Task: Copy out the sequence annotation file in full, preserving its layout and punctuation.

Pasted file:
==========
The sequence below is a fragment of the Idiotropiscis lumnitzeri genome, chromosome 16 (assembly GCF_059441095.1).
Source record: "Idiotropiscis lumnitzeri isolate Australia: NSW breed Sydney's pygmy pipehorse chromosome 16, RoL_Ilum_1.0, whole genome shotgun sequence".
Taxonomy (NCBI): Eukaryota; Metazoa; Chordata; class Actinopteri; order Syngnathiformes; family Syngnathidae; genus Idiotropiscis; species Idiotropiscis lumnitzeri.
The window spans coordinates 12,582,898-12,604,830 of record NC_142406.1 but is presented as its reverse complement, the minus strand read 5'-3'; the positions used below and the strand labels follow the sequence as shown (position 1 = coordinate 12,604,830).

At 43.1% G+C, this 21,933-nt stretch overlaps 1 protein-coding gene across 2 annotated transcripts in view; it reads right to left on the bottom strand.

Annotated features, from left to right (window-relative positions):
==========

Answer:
The sequence below is a fragment of the Idiotropiscis lumnitzeri genome, chromosome 16 (assembly GCF_059441095.1).
Source record: "Idiotropiscis lumnitzeri isolate Australia: NSW breed Sydney's pygmy pipehorse chromosome 16, RoL_Ilum_1.0, whole genome shotgun sequence".
Taxonomy (NCBI): Eukaryota; Metazoa; Chordata; class Actinopteri; order Syngnathiformes; family Syngnathidae; genus Idiotropiscis; species Idiotropiscis lumnitzeri.
The window spans coordinates 12,582,898-12,604,830 of record NC_142406.1 but is presented as its reverse complement, the minus strand read 5'-3'; the positions used below and the strand labels follow the sequence as shown (position 1 = coordinate 12,604,830).

At 43.1% G+C, this 21,933-nt stretch overlaps 1 protein-coding gene across 2 annotated transcripts in view; it reads right to left on the bottom strand.

Annotated features, from left to right (window-relative positions):